One of the first accidents to happen between Google’s self-driving cars and a public transit bus was due to the fault of a computer algorithm. According to the reports filed on February 14th by the Department of Motor Vehicles in Los Angeles, California, a Lexus RX450h SUV crashed into a bus while in autonomous mode.
The accident between the autonomous vehicle (also known as an AV), and the transit bus happened in Mountain View, California on El Camino Real, near Google’s headquarters.
There was a test driver in the vehicle, but the car was in autonomous mode. Luckily, there were no injuries from the accident.
According to the reports, the self-driving Lexus SUV was prepared to make a right turn on Castro Street. The vehicle was in the right-hand lane of a three lane street. The Google self-driving car wasn’t able to make the right turn due to sand bags that were obstructing the lane. This required the vehicle to move into the center lane in order to make a right turn.
The self-driving vehicle correctly allowed multiple vehicles to pass before attempting to proceed around the sand bag obstruction. A bus approached behind the Lexus SUV at 15 MPH. It was noted that the test driver, who sat in the front passenger seat, could see the bus in the left-hand mirror. The self-driving Lexus was going 2 MPH when bus collided into the SUV causing damage on the front-left fender, sensor and wheel of the Lexus.
As reported from the Los Angeles DMV accident report, the test driver thought that the bus would have come to a complete stop, allowing the Google AV to proceed. However, it took only three seconds for the SUV to make contact with the bus.
These are everyday situations that human drivers have to deal with on streets and highways.
The Google AV positioned itself to proceed while another vehicle was incoming. The computer algorithm predicted that transit bus would either stop or slow down enough to allow it to pass. Even the test driver had the same notion. However, in this case, both the computer and test driver were wrong.
Alphabet (the parent company of Google) has taken the blame for the Google AV accident. This is the believed to be the first autonomous mode accident out of 1.5 million miles driven. As reported in Reuters, Google has stated they bear some reasonability. However, the transit agency is still investigating and has not determined liability.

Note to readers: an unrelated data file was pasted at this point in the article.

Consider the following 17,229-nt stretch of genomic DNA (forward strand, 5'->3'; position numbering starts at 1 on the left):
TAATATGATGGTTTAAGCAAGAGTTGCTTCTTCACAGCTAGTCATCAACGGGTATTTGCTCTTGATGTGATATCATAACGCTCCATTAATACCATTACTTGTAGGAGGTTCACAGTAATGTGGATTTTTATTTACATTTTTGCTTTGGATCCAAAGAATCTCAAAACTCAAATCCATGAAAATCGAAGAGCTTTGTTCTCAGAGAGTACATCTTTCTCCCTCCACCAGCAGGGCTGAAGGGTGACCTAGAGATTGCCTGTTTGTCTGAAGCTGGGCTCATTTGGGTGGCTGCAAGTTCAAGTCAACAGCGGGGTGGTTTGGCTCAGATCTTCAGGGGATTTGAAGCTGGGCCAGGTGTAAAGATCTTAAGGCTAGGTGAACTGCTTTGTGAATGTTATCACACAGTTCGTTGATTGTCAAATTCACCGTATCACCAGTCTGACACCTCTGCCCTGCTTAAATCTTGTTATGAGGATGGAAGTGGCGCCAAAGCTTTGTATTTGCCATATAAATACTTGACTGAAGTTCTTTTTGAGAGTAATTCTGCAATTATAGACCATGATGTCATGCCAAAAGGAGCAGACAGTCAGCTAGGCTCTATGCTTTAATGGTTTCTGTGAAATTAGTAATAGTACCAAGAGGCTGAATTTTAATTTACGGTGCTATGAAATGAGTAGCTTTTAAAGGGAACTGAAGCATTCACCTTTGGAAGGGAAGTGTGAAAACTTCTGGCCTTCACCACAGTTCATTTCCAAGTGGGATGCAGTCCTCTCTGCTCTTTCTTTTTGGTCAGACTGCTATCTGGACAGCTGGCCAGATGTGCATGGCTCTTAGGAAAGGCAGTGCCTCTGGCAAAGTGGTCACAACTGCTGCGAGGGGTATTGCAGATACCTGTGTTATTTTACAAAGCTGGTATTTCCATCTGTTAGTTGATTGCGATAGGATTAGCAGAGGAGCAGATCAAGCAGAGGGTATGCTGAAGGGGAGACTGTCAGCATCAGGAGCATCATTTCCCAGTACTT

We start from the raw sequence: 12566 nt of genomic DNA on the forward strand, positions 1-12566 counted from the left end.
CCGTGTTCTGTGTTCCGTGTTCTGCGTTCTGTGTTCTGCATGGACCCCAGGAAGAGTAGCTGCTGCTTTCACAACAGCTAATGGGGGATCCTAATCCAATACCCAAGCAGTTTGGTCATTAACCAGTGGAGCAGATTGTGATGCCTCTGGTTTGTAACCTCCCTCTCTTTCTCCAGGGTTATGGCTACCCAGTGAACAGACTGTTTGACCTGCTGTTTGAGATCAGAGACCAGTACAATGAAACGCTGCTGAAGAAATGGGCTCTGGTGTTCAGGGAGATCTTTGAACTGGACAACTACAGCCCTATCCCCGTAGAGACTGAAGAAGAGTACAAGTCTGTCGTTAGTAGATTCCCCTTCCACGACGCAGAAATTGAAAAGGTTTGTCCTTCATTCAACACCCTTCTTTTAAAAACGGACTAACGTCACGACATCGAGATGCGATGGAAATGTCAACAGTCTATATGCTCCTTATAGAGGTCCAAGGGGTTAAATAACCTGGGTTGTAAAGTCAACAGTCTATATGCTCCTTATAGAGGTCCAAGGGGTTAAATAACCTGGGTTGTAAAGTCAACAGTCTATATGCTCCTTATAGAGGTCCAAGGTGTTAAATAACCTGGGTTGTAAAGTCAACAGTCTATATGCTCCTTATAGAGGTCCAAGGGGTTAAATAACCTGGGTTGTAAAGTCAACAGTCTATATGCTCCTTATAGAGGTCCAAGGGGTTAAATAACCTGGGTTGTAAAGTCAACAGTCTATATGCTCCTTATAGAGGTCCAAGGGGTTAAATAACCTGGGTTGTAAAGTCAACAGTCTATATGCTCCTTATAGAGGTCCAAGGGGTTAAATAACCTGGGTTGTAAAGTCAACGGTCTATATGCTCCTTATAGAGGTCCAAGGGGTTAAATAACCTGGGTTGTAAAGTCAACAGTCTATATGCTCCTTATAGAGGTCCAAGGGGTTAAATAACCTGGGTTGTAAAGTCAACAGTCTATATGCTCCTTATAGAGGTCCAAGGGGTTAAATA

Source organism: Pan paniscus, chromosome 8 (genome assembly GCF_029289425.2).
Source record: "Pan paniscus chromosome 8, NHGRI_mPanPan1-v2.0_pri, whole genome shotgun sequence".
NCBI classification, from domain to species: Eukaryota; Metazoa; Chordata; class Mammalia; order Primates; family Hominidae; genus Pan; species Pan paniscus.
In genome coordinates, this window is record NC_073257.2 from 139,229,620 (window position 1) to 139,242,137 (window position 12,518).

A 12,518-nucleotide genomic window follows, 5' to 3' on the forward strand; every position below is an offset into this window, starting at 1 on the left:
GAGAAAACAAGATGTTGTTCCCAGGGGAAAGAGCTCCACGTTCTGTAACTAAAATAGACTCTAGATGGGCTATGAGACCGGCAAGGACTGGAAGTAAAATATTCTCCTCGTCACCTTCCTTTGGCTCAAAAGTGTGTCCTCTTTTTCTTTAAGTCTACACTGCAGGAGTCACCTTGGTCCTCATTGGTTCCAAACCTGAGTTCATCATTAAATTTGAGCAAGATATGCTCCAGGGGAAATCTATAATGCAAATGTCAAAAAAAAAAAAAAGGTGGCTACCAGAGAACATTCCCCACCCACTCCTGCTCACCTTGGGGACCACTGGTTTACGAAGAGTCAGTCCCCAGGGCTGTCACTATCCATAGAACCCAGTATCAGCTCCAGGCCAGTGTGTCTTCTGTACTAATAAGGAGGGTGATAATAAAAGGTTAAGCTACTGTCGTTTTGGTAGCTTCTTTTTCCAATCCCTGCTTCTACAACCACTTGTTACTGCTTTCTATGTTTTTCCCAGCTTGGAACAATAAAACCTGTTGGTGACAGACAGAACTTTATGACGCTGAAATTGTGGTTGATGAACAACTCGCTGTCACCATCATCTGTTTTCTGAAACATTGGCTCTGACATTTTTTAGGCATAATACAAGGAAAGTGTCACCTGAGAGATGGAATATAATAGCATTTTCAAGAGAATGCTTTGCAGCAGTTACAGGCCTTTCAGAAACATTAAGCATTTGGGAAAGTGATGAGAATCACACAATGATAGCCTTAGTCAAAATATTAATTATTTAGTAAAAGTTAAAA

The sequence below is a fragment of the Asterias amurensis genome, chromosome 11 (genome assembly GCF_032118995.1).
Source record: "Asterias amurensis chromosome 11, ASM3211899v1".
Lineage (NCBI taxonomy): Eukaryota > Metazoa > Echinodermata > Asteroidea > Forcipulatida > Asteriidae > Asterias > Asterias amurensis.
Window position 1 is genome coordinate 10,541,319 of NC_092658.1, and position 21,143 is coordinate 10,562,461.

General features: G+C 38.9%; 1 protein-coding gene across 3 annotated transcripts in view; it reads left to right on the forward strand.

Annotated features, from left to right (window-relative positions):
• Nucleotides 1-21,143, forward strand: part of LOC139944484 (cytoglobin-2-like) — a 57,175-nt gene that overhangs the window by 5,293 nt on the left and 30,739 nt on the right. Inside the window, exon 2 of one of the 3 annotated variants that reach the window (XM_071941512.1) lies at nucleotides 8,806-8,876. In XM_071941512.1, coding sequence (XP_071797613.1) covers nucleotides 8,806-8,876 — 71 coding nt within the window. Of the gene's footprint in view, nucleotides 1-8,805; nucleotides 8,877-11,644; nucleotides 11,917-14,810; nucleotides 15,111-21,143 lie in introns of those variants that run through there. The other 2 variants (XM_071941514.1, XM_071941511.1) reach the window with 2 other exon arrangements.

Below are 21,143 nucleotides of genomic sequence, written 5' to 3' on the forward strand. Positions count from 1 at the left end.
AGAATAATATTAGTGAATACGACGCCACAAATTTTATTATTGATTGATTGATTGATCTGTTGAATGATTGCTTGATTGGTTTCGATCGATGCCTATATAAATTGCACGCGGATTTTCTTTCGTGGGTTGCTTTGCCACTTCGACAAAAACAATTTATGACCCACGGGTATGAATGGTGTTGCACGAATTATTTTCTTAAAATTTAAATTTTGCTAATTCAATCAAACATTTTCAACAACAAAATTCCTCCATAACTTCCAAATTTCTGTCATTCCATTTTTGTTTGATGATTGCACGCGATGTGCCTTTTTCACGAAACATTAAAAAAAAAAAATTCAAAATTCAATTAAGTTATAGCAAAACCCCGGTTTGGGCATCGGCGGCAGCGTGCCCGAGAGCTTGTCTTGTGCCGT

Accidents with self-driving cars will provide more evidence to Consumer Watchdog groups who are constantly warning about autonomous driving to make their case regarding stricter regulations, vehicle standards and technology.
Groups against self-driving vehicles state that accidents like these are all the proof they need to show that the technology is not efficient as a human driver would be. The project director for a Consumer Watchdog group, John Simpson noted that for every autonomous vehicle crash, police must be called to the scene, video and technical data should be gathered as evidence and the information should be made public.
Although this may be the first autonomous vehicle accident reported in Los Angeles by the DMV in 2016, there have been 17 reports filed by Google over the past six years. In those 17 cases, Google was not blamed in any of those accidents.
With over 1 million miles, Google has launched a fleet of 23 Lexus RX450h SUV’s on the roads of California. Alphabet Inc. will not only improve on the technology, but also, will learn from this incident to ensure self-driving improvements for situations like these.